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When Nelle Tobias was given a Conservation Pioneer award in 1996,her response was, “Well, I didn’t do much.” That humble statement belied Nelle’s fierce and steadfast work of letter-writing, testifying, volunteering, and giving money to fight the forces that threatened Idaho’s wilderness and to preserve the history and culture of Idaho’s inhabitants.
Nelle Tobias was a petite, sandy-haired woman with birdlike bones, enormous blue eyes, and a shy smile. Her connection to the land began on the family homestead. With the wistfulness of a four-year-old, Nelle watched her father clear sagebrush from the mouth of Dead Horse Canyon near the Snake River and wished that he would leave it the way it was. Nelle recalled, “I only know that when the brush was cleared from what my father called ‘a wilderness’ I felt a loss…and deplored that my pleading for its retention had been futile.”
She fell in love with the Payette River, Payette Lake, and the rich meadows of Long Valley, when she and her parents first visited it in 1911. Nelle was 5 years old. In her words: “It was still in the horse and buggy days when I first came to McCall. On each trip to Long Valley and Payette Lake, I watched for the first pine tree. On leaving, I’d look back and say ‘good-bye’ to the last one. I became a part of the land, and the land became a part of me.”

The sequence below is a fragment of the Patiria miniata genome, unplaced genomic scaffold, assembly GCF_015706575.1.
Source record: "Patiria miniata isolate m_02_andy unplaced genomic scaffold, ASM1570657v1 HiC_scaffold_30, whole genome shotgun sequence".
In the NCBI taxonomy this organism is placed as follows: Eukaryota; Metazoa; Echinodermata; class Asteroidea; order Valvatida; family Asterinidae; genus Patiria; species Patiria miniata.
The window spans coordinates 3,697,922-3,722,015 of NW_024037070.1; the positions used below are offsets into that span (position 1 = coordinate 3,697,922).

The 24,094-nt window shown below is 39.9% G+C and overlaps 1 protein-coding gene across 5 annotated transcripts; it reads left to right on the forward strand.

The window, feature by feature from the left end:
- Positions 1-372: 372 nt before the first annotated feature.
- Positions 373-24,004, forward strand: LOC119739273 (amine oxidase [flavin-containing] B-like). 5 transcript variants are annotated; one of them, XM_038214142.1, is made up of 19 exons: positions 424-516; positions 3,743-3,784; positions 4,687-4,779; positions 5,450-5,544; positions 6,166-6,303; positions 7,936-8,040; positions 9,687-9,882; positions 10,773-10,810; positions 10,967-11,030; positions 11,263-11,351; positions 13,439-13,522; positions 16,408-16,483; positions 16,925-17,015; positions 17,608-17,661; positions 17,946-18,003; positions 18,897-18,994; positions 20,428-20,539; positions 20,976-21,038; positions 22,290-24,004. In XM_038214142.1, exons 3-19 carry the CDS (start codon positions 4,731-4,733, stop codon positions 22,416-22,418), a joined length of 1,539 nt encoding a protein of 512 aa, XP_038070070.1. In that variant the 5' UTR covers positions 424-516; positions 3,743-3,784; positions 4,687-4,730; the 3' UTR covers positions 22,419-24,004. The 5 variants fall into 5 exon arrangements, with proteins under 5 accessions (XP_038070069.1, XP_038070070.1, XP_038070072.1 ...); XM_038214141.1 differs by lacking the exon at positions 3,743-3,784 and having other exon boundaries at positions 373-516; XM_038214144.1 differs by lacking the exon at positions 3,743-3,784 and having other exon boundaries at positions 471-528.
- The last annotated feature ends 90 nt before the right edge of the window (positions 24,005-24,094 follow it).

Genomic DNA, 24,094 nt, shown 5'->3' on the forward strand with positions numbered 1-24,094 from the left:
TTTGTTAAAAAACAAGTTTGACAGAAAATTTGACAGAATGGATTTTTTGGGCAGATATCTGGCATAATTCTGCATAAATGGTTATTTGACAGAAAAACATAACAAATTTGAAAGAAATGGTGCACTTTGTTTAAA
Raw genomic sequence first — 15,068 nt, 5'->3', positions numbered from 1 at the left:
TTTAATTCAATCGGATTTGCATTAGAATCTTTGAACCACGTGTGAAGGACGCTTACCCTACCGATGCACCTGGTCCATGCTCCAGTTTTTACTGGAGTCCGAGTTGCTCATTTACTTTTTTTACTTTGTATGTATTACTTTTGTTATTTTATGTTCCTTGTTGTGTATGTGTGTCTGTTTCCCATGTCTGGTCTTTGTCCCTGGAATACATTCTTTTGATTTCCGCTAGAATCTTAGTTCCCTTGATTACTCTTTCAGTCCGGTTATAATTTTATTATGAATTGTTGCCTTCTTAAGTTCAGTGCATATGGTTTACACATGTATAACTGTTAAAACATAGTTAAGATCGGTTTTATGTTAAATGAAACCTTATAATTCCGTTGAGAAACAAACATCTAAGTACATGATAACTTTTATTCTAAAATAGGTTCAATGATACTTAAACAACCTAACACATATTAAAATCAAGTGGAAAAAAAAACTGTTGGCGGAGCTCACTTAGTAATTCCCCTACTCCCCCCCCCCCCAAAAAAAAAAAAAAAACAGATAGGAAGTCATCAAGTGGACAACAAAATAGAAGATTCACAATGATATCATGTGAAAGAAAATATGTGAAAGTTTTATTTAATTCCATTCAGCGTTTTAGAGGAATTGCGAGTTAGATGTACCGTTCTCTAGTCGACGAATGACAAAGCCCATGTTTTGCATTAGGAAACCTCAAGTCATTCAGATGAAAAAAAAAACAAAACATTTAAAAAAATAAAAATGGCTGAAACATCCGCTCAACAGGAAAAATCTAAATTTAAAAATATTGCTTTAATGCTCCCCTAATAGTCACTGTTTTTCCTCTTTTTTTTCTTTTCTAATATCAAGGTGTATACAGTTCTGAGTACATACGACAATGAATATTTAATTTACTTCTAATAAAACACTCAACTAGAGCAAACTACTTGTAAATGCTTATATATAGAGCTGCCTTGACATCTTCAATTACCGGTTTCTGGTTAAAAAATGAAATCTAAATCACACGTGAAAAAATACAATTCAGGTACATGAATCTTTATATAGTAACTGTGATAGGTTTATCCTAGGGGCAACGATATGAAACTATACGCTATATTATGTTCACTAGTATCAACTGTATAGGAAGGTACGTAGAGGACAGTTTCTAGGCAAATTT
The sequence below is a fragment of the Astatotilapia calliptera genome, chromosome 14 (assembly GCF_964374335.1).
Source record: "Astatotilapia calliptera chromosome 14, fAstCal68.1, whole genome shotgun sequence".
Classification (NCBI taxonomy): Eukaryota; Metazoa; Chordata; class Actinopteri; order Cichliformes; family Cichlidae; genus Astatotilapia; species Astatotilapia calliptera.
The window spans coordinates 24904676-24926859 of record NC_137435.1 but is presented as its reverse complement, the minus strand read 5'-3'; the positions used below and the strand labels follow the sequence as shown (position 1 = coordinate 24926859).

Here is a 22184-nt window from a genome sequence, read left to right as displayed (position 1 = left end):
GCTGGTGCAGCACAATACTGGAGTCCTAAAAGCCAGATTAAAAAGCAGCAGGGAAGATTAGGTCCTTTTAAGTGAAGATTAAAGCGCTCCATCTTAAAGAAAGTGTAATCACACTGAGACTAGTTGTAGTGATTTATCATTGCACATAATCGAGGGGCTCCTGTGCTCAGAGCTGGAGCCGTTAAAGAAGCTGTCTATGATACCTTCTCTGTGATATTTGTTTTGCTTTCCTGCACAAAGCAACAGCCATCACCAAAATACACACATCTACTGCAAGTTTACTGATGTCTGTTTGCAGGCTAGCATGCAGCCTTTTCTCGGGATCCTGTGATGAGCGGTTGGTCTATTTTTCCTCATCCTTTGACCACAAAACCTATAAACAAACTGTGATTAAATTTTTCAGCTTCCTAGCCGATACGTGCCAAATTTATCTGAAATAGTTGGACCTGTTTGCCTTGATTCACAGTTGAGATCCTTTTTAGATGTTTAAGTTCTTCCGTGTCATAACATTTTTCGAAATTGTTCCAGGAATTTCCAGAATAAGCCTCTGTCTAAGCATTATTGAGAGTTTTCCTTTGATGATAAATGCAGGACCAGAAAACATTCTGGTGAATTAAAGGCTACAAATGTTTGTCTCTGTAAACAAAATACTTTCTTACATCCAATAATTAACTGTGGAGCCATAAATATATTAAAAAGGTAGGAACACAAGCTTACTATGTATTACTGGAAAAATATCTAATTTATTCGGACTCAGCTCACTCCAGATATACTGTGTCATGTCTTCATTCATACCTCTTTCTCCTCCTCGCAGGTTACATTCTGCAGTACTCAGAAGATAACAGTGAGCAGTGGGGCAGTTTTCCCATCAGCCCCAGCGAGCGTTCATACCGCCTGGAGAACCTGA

After getting a graduate degree in architecture at Oregon State College (now OSU), Nelle took a 16,000-mile road trip with a girlfriend. Nelle returned home with a keen appreciation of what a good tourist cabin should look like and renewed interest in sharing Idaho with the rest of the world. So she built the Edgewater Cabins in McCall in 1936.
By the 1960s, Nelle began to regret that she had participated in the tourist industry. The small town of McCall, among so many others around the state, had begun to loose its rural culture. Worse, from Nelle’s point of view, Idaho’s pristine roadless areas were under attack from resource extraction, development, and other economic interests. Empowered by the same love of Idaho that had spawned her tourist cabins, she began to do “what must be done” to fight against the exploitation of Idaho’s resources.
Among her accomplishments are the documentation and preservation of the Wees Bar Petroglyph field on the Snake River, creation of the Nelle Tobias Research Center in Roseberry, and, with a small group of other committed people, the designation of the 3.2 million acre River of No Return Wilderness (now the Frank Church RNR Wilderness).
Nelle also walked the talk. She lived an environmentally-friendly life: reusing and recycling, using solar power and a small wood-burning stove, and driving fuel efficient cars. Using an old manual typewriter to type over a thousand pages of testimony, letters to the editor and to politicians, Nelle seemed immune to modern consumerism.
During her last forty-plus years, Nelle inhabited a cabin she designed and helped build, on a piece of land that overlooked the rich green meadows of Long Valley to the west and nearby Jug Mountain to the east.
Nelle left nearly her entire sizeable estate to twenty local and national nonprofit organizations that she had been anonymously supporting for decades.